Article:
Washington Social Library Company
A Library for the Community
By Marcia Rouse, Education Coordinator
The Curator, April 2009
As residents of Centerville and Washington Township, we enjoy a broad range of services provided by the Washington–Centerville Public Library, which offers everything from an extensive collection to a variety of programs. Of course it took many years for our Library to become what it is today. In fact, today’s Library is the end result of efforts that began almost 200 years ago.
The first effort to provide the Township with library services began in 1810, when a joint stock company – the Washington Social Library Company -- was formed to establish a library. In that same year, the Ohio General Assembly issued a charter, and the Washington Township Library opened its doors. The Township Library began operations under the guidance of a Board of Directors that included Edmund Munger, Judge Benjamin Maltbie, and Jeremiah Hole.
Although there are no surviving Library records, the first Township Library apparently operated for some 30 years – until it was ended by the actions of a clever, unscrupulous businessman. In the “History of Montgomery Co.” (1882), Judge Maltbie’s son, Harrison, relates the story of the Library’s end, as follows: “About 1840 a stranger went through the township, bought the shares from stockholders, and kept everything secret until he had full control; then he came to my father to buy his two shares. My father said to him, ‘You want to establish a bank on this charter?’ The stranger acknowledged that this was true. My father told him when the charter was obtained, a pledge was given that it should not be so used. [The stranger] replied that he had the power already to control it, and he would use it, and, to avoid trouble, he would give my father $30 for his two shares. My father took it. This man moved the concern to Miamisburg and started the Washington Bank.” The Bank founded on the charter of the Township Library was unprofitable and short-lived.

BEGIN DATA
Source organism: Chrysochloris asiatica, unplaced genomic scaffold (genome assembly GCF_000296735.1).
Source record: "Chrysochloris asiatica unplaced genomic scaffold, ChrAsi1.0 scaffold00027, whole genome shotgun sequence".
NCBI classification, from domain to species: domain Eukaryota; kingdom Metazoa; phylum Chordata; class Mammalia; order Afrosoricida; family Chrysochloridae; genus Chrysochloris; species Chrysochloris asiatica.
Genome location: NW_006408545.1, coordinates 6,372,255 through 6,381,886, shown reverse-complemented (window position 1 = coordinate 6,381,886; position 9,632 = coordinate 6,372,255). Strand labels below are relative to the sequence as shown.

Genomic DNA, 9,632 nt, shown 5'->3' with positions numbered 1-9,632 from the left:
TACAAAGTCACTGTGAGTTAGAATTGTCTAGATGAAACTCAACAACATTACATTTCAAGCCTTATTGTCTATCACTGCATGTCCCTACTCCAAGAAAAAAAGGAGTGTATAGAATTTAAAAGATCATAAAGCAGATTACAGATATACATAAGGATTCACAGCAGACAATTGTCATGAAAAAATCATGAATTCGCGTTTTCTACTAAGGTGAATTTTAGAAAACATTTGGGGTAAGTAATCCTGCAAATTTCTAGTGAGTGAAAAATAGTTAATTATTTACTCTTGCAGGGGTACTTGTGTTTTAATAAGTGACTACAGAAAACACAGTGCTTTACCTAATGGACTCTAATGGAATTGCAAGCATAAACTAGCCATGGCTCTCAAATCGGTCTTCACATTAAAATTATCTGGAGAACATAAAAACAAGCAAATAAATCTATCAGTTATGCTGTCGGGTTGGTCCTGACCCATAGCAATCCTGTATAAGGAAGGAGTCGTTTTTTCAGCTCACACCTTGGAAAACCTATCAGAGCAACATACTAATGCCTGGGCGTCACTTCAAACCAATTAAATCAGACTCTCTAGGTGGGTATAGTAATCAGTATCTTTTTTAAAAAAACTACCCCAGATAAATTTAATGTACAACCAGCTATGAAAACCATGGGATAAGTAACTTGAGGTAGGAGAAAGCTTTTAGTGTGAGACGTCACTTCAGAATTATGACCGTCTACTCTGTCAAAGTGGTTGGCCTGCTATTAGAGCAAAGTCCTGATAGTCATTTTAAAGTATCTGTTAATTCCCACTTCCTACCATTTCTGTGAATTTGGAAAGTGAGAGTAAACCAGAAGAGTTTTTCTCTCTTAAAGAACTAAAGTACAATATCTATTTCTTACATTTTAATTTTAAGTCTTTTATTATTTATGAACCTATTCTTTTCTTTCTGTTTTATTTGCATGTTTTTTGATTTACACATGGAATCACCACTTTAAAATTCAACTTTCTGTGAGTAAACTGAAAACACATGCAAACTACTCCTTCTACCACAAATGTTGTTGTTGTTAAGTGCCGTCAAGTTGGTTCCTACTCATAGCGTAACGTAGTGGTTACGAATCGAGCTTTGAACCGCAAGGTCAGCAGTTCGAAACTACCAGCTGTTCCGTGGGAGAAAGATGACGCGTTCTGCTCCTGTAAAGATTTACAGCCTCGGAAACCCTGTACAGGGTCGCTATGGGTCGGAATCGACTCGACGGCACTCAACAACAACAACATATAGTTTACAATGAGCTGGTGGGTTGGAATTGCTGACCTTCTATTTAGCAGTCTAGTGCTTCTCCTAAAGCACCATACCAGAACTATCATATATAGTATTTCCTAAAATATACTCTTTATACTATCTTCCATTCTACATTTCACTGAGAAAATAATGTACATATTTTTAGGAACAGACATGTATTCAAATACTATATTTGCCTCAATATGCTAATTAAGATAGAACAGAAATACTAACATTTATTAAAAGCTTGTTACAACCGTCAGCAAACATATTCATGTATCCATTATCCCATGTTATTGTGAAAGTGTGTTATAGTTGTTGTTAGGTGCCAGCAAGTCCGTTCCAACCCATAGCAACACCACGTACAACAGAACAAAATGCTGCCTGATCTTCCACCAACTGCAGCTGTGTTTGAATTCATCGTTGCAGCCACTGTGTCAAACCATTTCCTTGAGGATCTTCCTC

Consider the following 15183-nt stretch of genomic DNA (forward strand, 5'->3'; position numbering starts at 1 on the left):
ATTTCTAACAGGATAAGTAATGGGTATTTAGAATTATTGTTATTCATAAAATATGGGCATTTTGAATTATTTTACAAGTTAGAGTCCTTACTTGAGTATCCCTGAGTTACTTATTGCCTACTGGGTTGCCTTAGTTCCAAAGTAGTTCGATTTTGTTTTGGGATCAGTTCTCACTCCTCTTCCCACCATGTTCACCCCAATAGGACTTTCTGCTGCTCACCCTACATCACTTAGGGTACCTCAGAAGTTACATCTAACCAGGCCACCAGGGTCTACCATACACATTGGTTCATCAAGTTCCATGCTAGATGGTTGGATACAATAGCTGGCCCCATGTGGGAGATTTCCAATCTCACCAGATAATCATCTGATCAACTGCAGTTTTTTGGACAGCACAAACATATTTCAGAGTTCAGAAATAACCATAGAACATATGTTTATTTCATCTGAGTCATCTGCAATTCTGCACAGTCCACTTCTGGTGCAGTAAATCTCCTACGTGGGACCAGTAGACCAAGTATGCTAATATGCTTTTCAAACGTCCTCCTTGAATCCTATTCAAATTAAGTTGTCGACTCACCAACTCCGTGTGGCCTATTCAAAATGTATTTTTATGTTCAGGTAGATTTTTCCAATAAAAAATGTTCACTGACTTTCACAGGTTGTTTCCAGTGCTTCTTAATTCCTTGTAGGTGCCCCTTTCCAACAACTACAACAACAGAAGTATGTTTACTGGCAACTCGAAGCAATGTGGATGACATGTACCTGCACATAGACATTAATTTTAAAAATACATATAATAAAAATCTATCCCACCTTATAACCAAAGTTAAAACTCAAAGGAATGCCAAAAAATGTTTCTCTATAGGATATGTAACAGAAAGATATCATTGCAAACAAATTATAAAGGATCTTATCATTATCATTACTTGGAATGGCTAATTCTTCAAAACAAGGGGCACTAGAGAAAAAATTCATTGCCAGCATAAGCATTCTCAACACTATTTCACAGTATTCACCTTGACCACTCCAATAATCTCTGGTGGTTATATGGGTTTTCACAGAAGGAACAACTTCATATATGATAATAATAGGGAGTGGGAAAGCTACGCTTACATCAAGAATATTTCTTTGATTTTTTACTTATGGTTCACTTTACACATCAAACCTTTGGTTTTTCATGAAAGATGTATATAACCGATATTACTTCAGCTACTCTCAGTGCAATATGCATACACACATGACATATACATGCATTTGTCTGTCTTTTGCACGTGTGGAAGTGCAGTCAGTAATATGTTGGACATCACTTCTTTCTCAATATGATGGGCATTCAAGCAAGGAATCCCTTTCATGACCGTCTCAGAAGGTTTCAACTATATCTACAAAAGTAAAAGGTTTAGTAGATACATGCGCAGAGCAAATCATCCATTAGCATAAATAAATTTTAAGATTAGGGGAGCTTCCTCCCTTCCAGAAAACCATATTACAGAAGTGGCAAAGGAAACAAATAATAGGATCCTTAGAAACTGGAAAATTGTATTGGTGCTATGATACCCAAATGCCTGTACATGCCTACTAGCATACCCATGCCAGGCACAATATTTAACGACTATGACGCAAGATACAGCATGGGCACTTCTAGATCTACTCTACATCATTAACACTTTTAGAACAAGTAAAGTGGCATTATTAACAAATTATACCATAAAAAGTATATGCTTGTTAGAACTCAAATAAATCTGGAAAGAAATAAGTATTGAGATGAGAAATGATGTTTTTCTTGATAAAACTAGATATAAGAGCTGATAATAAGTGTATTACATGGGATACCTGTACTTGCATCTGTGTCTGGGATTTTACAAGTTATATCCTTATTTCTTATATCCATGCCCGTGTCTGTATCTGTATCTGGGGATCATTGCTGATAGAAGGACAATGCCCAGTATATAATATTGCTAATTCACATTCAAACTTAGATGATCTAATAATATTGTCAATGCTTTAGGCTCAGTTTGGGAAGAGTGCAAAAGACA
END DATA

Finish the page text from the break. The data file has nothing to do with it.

Following the loss of the first Washington Township Library in 1840, the community was without library services until 1900, when the Centerville Library Club was formed. The Club had 37 Charter members. Club members paid dues of 50 cents per month. Club dues and money from fundraisers (i.e., carnivals, amateur productions, lyceum lectures, etc) were used to purchase books which could be circulated among Club members and their families. The first Club librarian received a salary of just $1 a year, but she was exempt from paying dues. She kept the Club’s “lending library” – which started with just 12 books – wrapped in butcher paper on top of her parlor organ.
The Library Club met on the second Tuesday evening of each month. The Club’s Entertainment Committee planned diverse activities for the monthly meetings. For example, the “Centreville Library Club Programme for 1918” reflects scheduled Readings, a Matron’s Play by Ladies of the Club, a Debate on Equal Suffrage, a Club Luncheon, and a Halloween Party.
The Centerville Library Club was active until 1930, when the Washington Township Public Library was chartered and approved to receive ¼ mill of state and county taxes as paid by Washington Township. At that time, “after 30 years of continuous work and service,” the Library Club donated its collection of nearly 1,400 books and its library fixtures to the new Library.
The Washington Township Public Library was first housed in just two rooms in a private home which once stood on W. Franklin Street. Although small, the new Library had a full-time Librarian who received $30 a month to operate the Library for a total of 20 hours a week. The Library was open every day but Sunday. The opening of the new Library was a momentous event for community residents of all ages: “We were so excited that we children could take out books,” recalls Mrs. Celia Elliott.
Since opening in 1930, the Washington Township Public Library has been in continuous operation. In 1991, the Library was re-named the Washington-Centerville Public Library.
Over the years, the Library has evolved to accommodate both a growing, changing collection and a growing, changing patron population. Recognized repeatedly for excellence in service, the Washington-Centerville Public Library is a cornerstone of our community. But it is more than that: It is a testament to the tireless efforts of visionaries dedicated to the continuing “intellectual improvement” of the community.
(References: “History of Montgomery Co.” and CWTHS files with selected narratives by Celia Elliott, Fran Holyoke, and Elinor Benedict)